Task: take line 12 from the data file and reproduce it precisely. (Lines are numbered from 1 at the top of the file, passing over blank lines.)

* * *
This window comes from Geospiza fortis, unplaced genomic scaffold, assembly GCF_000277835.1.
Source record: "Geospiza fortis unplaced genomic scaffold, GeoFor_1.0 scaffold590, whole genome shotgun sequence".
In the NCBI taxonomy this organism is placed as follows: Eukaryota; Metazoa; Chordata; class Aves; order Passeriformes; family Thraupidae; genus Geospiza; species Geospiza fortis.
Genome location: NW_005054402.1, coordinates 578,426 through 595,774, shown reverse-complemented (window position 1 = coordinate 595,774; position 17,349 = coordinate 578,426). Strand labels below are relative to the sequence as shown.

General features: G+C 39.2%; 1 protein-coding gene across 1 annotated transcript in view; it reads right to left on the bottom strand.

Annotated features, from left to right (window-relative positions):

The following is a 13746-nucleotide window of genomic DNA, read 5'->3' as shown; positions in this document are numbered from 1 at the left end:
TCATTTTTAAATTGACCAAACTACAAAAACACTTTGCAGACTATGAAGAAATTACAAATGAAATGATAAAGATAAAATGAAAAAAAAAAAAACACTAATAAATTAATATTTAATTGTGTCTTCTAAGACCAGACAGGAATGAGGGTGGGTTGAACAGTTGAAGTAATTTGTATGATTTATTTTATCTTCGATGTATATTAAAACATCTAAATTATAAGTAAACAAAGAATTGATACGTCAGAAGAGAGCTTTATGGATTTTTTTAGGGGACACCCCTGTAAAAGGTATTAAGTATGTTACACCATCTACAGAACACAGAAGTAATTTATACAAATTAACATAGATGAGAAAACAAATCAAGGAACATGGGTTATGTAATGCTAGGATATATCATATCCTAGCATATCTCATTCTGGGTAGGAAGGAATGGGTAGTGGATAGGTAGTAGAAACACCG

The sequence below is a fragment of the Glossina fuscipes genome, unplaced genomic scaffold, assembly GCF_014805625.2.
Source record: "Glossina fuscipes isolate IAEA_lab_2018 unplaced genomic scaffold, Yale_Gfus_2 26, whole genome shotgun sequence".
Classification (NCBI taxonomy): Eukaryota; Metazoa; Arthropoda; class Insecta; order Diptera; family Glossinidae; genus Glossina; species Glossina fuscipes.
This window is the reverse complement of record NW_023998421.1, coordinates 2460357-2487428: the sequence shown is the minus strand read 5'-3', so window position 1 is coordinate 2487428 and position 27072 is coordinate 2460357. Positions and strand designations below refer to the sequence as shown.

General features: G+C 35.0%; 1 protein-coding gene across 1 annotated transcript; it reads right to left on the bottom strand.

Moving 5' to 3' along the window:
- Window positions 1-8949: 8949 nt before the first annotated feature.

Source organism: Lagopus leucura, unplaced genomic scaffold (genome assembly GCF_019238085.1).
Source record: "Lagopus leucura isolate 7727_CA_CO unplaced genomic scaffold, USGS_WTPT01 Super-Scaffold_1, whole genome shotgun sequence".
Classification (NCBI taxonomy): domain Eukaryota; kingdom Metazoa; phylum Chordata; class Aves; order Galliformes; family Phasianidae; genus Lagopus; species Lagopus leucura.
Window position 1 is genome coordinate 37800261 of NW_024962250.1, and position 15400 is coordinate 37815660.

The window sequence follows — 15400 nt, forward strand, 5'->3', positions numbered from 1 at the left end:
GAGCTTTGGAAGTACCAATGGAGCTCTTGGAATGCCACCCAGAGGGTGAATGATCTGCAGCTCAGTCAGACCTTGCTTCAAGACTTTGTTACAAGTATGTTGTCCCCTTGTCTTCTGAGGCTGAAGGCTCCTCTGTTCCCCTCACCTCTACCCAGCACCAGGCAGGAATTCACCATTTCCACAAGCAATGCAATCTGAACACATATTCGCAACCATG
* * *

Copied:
This window is the reverse complement of record NW_023998421.1, coordinates 2460357-2487428: the sequence shown is the minus strand read 5'-3', so window position 1 is coordinate 2487428 and position 27072 is coordinate 2460357. Positions and strand designations below refer to the sequence as shown.